It was the custom at the church where I did my first internship for those leading worship to wear Geneva gowns, the black robes of academic processions.

At 23, I owned only one Geneva gown -- the tissue-paper-thin version I had worn to my college graduation. It was shiny under the sanctuary lights, and its craftsmanship left something to be desired. I was surprised that it had successfully survived the one day of graduation exercises; 10 Sundays of liturgical leadership would be too much.

“Not to worry,” declared the worship director. “We have a closet full of donated robes in the sacristy.”

She was not lying. When I opened the closet doors, I found at least 25 robes. The congregation was located in a community where scores of clergy retire and, it turns out, donate their robes as they transition out of full-time ministry.

As I sorted through the robes, I felt a bit like Goldilocks. This one was too long; that one, too short. This one was too tight; that one, too loose. After auditioning most of the 25, I settled on the least ill-fitting of the bunch. It was still ill-fitting; it dragged on the floor behind me and was designed for a person weighing about 50 percent more than I weighed. But it was the best the closet had to offer.

Sunday morning came, and I entered the sanctuary for the first time in my borrowed robe. I was increasingly conscious of the way it felt around me, how hot and heavy it was. I felt like I was playing dress-up. I kept waiting for someone in the congregation to stand and ask who had let the kid into the chancel.

At the end of the service, I stood at the back door of the church greeting the faithful. Toward the end of the line, there came a retired bishop whose name I had known for years but whom I had never met. He had the reputation of being a consummate gentleman and a model of faithful witness. In his retirement, he taught the largest Sunday school class and would only reluctantly talk about his days as a bishop, which was part of his charm.

After shaking my hand, he said, “My robe hasn’t been in a pulpit in a while. It was good to see it back there today.”

“Oh, Bishop, I’m sorry,” I started, “I should have asked your permission before wearing it. I was told that the ones in the sacristy …”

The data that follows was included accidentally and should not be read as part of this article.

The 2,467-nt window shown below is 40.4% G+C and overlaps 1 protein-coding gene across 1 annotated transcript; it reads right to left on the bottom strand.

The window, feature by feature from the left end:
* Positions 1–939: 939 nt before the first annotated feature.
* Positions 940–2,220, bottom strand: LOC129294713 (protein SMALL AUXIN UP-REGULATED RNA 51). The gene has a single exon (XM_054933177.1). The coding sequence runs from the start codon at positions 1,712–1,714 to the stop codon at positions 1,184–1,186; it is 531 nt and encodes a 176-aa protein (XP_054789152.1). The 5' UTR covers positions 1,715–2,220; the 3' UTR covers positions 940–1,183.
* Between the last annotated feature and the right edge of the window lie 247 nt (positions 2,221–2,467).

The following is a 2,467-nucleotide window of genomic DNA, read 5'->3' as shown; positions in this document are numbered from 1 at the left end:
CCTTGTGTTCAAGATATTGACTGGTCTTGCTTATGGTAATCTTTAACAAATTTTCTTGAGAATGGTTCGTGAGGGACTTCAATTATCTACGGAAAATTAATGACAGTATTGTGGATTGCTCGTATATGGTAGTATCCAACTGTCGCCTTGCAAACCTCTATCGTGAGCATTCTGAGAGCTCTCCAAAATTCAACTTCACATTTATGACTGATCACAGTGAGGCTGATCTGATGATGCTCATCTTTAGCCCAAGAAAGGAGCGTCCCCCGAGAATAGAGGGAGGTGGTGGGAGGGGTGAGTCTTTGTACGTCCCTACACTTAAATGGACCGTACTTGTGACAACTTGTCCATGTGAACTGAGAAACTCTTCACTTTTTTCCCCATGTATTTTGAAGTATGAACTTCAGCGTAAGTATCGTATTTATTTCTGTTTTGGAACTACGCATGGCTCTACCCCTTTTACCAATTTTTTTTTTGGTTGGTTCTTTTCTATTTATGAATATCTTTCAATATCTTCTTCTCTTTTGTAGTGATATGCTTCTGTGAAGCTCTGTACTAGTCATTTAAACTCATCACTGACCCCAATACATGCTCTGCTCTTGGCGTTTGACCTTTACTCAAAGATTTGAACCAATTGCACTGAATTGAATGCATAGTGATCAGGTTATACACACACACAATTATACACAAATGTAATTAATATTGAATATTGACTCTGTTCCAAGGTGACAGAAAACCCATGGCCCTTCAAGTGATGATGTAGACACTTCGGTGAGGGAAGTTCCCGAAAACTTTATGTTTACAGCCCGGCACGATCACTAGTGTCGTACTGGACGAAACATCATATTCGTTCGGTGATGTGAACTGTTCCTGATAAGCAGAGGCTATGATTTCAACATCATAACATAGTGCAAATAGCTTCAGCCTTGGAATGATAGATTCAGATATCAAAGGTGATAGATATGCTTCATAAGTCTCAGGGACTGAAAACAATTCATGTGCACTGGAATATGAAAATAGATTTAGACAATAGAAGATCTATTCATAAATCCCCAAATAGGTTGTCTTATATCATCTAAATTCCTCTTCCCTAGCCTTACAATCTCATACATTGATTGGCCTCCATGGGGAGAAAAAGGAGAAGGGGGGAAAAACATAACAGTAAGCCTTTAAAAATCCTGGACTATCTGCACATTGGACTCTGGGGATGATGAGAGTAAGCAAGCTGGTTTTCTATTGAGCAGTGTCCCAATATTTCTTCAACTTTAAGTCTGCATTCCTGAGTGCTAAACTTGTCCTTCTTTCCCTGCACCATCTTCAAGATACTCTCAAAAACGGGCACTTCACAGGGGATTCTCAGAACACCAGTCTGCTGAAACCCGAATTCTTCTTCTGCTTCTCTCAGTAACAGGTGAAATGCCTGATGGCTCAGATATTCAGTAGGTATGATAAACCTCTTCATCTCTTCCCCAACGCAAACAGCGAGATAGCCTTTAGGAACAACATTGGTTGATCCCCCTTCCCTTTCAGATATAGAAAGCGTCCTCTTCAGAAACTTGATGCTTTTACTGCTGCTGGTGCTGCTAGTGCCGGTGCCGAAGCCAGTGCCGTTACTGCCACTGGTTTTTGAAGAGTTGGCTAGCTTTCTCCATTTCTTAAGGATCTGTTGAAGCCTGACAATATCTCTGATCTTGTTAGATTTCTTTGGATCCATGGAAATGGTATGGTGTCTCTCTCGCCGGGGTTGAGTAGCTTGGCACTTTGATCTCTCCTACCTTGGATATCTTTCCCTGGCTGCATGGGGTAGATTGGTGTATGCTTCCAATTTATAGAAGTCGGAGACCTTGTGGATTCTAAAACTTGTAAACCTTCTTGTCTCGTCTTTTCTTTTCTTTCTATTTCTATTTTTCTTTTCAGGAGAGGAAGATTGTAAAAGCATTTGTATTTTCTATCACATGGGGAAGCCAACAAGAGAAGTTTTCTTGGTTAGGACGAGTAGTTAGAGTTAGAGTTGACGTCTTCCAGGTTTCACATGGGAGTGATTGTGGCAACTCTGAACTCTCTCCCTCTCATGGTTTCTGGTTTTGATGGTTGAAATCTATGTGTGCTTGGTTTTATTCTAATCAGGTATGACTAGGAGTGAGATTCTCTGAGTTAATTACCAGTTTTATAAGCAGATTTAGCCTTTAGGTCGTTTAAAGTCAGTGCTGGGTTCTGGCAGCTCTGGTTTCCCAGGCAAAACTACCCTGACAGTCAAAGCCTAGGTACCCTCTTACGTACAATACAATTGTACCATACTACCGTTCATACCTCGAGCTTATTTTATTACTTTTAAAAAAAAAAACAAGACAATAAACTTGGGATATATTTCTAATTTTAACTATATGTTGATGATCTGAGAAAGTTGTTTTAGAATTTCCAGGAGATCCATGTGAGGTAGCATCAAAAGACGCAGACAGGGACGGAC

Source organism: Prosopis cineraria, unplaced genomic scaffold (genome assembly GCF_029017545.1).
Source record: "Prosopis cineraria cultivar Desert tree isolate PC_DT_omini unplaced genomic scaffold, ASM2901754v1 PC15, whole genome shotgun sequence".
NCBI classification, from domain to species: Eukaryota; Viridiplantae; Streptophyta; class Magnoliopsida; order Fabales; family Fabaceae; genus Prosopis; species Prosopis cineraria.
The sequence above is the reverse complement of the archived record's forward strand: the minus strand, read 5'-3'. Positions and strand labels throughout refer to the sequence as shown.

He interrupted me, “Son, it’s OK. We all start in borrowed robes before we find our own.”

And with that, he walked away.

It took me until later that afternoon to realize that he both was and was not talking about the robe itself. He was naming something that was fundamentally true about ministry, about leadership, about life itself.

We all start in borrowed robes.

Our sermons have echoes of the preachers we have admired and whose voices have shaped us. Our pastoral care visits bear the distinctive marks of those who have taught us, but even more, those who have prayed with us in our own seasons of grief, fear and anxiety. Our work for justice and peace reflects the priorities we have inherited.

In our first days of institutional leadership, as in our first days in new roles, we pattern our work after those we know have been faithful and effective. We imitate their practices. We rely on their experience. We deck ourselves in the credibility of our predecessors (or live with the consequences of the lack thereof).

We all start in borrowed robes.

The second part of the bishop’s statement is equally important -- “before we find our own.” Borrowed robes can be borrowed for only so long. Each of us must find our own robe, the one that fits us uniquely. We each must find the one that is tailored to our gifts and particularities, the one that acknowledges our limits and accounts for our flaws.

For long-tenured leaders, this is no surprise. But for younger and newer leaders, the necessity of finding one’s own robe is often not readily apparent. Imitation can take a novice a long way, after all, and it is frequently rewarded handsomely.

Yet there is a certain inauthenticity to it, and eventually, the symptoms of the imposter syndrome set in. Even the best of borrowed practices must eventually be adapted and made native.

The place where the analogy may break down is that for many of us -- if not most of us -- it takes a community, over time, to help us find our own way of serving and leading. It is not as simple as taking some measurements and ordering online.

In Foundations of Christian Leadership and Denominational Leadership, Leadership Education at Duke Divinity works with younger and newer leaders to discern how they will lead in their institutions and denominations, informed by but often in contrast to the witness of others who have led in the same organizations and traditions. In the Institute of Preaching, one of our consistent development goals with younger clergy is to help them find and hone their own voices in the pulpit. They have to quit echoing to begin speaking.

There are other ways of finding a learning community besides enrolling in a formal program, of course. Colleague groups can be helpful and formative. Professional mentors can assist. Friends can support us and challenge us. The essential thing is that we make the transition from borrowed robes to finding our own.

Warren Bennis, the longtime professor and researcher at The Leadership Institute at the University of Southern California, made the same point in different words. “Becoming a leader is synonymous with becoming yourself. It is precisely that simple, and it is also that difficult.”